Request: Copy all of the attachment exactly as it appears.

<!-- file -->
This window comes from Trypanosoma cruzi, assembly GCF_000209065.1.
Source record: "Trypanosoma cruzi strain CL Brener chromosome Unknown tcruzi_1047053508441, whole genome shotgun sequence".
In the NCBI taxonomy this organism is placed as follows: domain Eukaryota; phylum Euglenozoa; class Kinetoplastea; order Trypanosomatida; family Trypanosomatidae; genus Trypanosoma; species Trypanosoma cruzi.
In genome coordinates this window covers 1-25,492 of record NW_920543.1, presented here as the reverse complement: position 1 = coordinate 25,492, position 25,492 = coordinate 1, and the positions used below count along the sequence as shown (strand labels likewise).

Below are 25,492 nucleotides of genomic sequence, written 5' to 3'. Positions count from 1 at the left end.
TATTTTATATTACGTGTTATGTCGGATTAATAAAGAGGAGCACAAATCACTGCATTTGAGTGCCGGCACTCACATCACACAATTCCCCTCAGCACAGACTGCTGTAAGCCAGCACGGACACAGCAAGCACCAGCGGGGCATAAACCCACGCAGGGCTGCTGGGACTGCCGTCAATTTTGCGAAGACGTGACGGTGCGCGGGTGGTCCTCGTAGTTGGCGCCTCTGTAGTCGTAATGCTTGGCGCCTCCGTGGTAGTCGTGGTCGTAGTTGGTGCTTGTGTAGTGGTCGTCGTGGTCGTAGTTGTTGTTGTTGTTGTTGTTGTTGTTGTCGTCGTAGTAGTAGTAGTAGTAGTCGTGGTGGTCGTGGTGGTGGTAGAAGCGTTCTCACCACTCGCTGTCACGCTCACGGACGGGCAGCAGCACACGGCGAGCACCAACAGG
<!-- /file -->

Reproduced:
This window comes from Trypanosoma cruzi, assembly GCF_000209065.1.
Source record: "Trypanosoma cruzi strain CL Brener chromosome Unknown tcruzi_1047053508441, whole genome shotgun sequence".
In the NCBI taxonomy this organism is placed as follows: domain Eukaryota; phylum Euglenozoa; class Kinetoplastea; order Trypanosomatida; family Trypanosomatidae; genus Trypanosoma; species Trypanosoma cruzi.
In genome coordinates this window covers 1-25,492 of record NW_920543.1, presented here as the reverse complement: position 1 = coordinate 25,492, position 25,492 = coordinate 1, and the positions used below count along the sequence as shown (strand labels likewise).

Below are 25,492 nucleotides of genomic sequence, written 5' to 3'. Positions count from 1 at the left end.
TATTTTATATTACGTGTTATGTCGGATTAATAAAGAGGAGCACAAATCACTGCATTTGAGTGCCGGCACTCACATCACACAATTCCCCTCAGCACAGACTGCTGTAAGCCAGCACGGACACAGCAAGCACCAGCGGGGCATAAACCCACGCAGGGCTGCTGGGACTGCCGTCAATTTTGCGAAGACGTGACGGTGCGCGGGTGGTCCTCGTAGTTGGCGCCTCTGTAGTCGTAATGCTTGGCGCCTCCGTGGTAGTCGTGGTCGTAGTTGGTGCTTGTGTAGTGGTCGTCGTGGTCGTAGTTGTTGTTGTTGTTGTTGTTGTTGTTGTCGTCGTAGTAGTAGTAGTAGTAGTCGTGGTGGTCGTGGTGGTGGTAGAAGCGTTCTCACCACTCGCTGTCACGCTCACGGACGGGCAGCAGCACACGGCGAGCACCAACAGG